10. 4. 2011

It’s Official: Number Ones – The Multi Million Album!

Michael Jackson reached yet another landmark UK sales figure this week: his 2003 chart-topping collection ‘Number Ones’ has just sold more than 2 million copies!
Sony Music UK

Plaster Cast of MJ’s Face Up for Sale

A MASK of Michael Jackson’s face made for the recording of his *“Thriller” video is up for sale.
The incredibly-detailed image was created from a plaster cast of MJ back in 1983.
The mask is expected to make thousands at auction in Los Angeles on Saturday.
Dan Levin, of Premiere Props, who are selling it, said: “This is a one-off.”

19. 2. 2011

MICHAEL, making of...

Teddy Riley, Nefu-Feemster, 50 Cents, Akon, Frank Casico, Lenny Kravitz discuss Michael and the making of the Album "M I C H A E L" 

Michael Jackson Song Catalog Will Moonwalk to Sony/ATV Publishing

Exclusive: Michael Jackson, even in death, remains in the middle of the current musical chairs deals in the declining record industry.

For all these years, Michael’s MiJac Publishing has been administered by Warner Chappell, part of what is now Warner Music Group. MiJac includes not only Michael’s hits that he wrote, like “Billie Jean” and “Beat It,” but a vast number of other hits including those of Ray Charles, Curtis Mayfield, and Sly and the Family Stone.

Warner Chappell doesn’t own MiJac but it administers the rights to it and collects hefty fees. With WMG for sale, and talk of Warner Chappell being sold off, MiJac would seem like an integral part of their story.

MiJac is leaving Warner Chappell and going to become part of Sony/ATV Music Publishing, the company that Michael Jackson’s estate co-owns with Sony and contains the Beatles catalog.

According to sources, this arrangement was written into the MiJac contract with Warner Chappell years ago. It would be triggered by the release of the next Jackson album–in this case, the recent “Michael”–and the repayment of loans.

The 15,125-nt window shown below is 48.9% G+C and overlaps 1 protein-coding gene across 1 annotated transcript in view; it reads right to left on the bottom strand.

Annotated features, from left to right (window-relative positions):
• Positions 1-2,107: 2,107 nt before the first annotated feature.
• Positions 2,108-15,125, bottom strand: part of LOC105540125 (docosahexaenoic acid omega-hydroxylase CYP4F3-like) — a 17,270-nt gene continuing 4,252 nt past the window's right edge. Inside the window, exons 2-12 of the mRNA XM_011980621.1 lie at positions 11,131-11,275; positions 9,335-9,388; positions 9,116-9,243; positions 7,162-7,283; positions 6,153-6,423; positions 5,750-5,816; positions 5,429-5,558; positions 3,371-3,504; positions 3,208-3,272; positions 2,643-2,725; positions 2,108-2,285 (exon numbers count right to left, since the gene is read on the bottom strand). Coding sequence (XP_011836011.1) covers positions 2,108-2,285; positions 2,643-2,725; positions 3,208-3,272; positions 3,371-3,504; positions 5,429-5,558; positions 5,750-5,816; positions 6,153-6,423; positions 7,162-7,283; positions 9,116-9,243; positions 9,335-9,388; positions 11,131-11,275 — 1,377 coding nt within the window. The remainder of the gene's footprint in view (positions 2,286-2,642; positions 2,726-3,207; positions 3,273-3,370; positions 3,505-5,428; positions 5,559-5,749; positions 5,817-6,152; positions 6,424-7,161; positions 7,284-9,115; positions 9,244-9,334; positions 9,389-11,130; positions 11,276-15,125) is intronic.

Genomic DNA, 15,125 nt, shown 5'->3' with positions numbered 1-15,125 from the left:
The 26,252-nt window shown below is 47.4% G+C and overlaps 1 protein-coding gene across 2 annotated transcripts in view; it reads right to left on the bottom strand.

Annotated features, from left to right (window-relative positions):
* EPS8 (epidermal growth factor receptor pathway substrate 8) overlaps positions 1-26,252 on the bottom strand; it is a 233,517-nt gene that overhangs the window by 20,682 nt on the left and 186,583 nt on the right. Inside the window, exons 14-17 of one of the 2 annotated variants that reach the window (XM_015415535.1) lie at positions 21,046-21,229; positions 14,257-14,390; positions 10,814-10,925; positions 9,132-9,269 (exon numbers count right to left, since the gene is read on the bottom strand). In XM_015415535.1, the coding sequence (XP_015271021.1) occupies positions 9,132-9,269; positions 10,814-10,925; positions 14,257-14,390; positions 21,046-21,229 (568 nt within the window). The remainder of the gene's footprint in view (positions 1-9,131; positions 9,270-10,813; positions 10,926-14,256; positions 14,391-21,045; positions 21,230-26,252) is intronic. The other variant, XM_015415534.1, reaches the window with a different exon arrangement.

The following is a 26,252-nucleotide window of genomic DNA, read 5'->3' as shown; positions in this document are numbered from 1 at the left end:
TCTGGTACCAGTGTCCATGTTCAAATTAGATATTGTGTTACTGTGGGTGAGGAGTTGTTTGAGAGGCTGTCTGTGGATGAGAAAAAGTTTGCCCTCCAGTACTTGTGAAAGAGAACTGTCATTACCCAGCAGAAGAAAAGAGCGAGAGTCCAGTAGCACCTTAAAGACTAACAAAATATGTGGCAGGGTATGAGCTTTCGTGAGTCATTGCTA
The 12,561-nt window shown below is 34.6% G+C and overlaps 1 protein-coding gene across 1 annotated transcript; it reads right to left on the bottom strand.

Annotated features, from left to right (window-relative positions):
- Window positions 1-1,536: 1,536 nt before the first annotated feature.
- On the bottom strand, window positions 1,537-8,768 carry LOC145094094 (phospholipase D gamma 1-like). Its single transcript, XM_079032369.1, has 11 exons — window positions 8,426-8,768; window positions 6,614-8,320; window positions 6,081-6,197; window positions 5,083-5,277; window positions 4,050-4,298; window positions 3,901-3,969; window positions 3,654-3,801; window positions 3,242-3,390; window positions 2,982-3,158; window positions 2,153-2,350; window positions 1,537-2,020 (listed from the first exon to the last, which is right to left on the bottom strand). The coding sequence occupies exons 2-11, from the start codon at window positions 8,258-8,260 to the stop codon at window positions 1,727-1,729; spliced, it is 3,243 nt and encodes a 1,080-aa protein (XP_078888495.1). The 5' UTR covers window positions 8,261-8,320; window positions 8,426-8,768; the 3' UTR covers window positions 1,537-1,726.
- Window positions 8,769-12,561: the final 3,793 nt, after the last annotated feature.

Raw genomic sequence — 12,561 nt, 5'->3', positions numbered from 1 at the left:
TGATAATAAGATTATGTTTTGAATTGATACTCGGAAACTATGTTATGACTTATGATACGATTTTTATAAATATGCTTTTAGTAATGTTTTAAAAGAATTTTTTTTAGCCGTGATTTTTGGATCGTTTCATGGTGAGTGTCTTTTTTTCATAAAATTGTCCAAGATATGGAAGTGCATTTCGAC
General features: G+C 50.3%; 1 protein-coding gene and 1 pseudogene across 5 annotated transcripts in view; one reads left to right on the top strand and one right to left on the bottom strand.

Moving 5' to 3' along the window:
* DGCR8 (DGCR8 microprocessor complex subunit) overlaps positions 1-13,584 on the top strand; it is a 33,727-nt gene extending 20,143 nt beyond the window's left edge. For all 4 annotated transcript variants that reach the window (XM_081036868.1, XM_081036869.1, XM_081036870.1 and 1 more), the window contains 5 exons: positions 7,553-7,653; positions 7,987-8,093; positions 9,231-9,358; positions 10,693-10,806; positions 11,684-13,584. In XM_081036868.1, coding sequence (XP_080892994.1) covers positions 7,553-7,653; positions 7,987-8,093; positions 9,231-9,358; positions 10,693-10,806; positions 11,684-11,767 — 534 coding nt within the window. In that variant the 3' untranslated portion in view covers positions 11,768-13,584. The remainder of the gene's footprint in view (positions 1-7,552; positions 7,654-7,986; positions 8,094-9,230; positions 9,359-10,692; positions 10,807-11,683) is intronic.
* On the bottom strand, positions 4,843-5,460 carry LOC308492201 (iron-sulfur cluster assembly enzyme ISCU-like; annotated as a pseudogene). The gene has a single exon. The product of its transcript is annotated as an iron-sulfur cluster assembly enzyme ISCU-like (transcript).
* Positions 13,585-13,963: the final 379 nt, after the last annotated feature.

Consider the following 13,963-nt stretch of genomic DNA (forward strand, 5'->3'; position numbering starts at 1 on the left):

The move by MiJac to Sony/ATV is a big deal for many reasons. With both WMG and EMI Music for sale, Sony

Sony/ATV could be kicking the tires of each company’s publishing divisions for purchase. But Warner Chappell might be less interesting to Sony ATV considering they’re already getting Mi Jac. And without MiJac, Warner Chappell–which just had a down quarter–might not look so good to other potential buyers.

What may happen now: the newer, and very hot, BMG Music Rights will likely make a play for EMI Music Publishing. EMI Music–the record company, which has the Beatles albums in its catalog–the physical albums and box sets–could then be merged with another record company like Sony Music or, more horrifyingly, Warner Music. Stay tuned.

More about Sony/ATV here and here

The facts from the past about Sony/ATV:
Published: November 25, 1993 
THE MEDIA BUSINESS; EMI to Pay Michael Jackson $70 Million to Manage Music

Published: November 08, 1995 

Michael's Legacy Still Worth Millions

Michael Jackson's estate has already made more than $310 million since his passing in 2009, according to accounting documents obtained by TMZ.com.

The documents show MJ had more than $400 million in various debts when he died.
Executors of the estate have already spent roughly $159 million paying back various debts, income taxes and other expenses such as providing "uninterrupted support for Mrs. [Katherine] Jackson and Michael Jackson's children as Michael intended."
The "uninterrupted support" includes substantial improvements to the family's home in Encino, CA.
Besides the $400M, the estate also owes an additional $40M to concert promoter AEG from MJ's planned "This Is It" concert tour. Executors have admitted that the estate still faces several lawsuits in multiple countries.
Noteworthy costs included a $900,000 payment to Forest Lawn Memorial cemetery where Michael's body is interred, and $35,000 in expenses listed as "costume for memorial."
Administrators paid $27.2 million in taxes, as well as $5.3 million for Jackson family members and properties he owned. They made $4 million in mortgage payments on his properties.

The estate has also fended off 65 different lawsuits, including one by a man who said Michael stole his formula for healing herpes. Most of the suits were frivolous, but all had to be dealt with.

The executors came in and revised the agreements Michael had signed with AEG Live. Of course, those agreements were not made with Michael’s current lawyers, but through his former manager Tohme Tohme. When Michael died, he was already in debt to AEG for $40 million. That number came from expenses Jackson had incurred before even starting to perform in London.

They have, however, been working on successfully rebuilding MJ's image since they've been empowered to run the estate.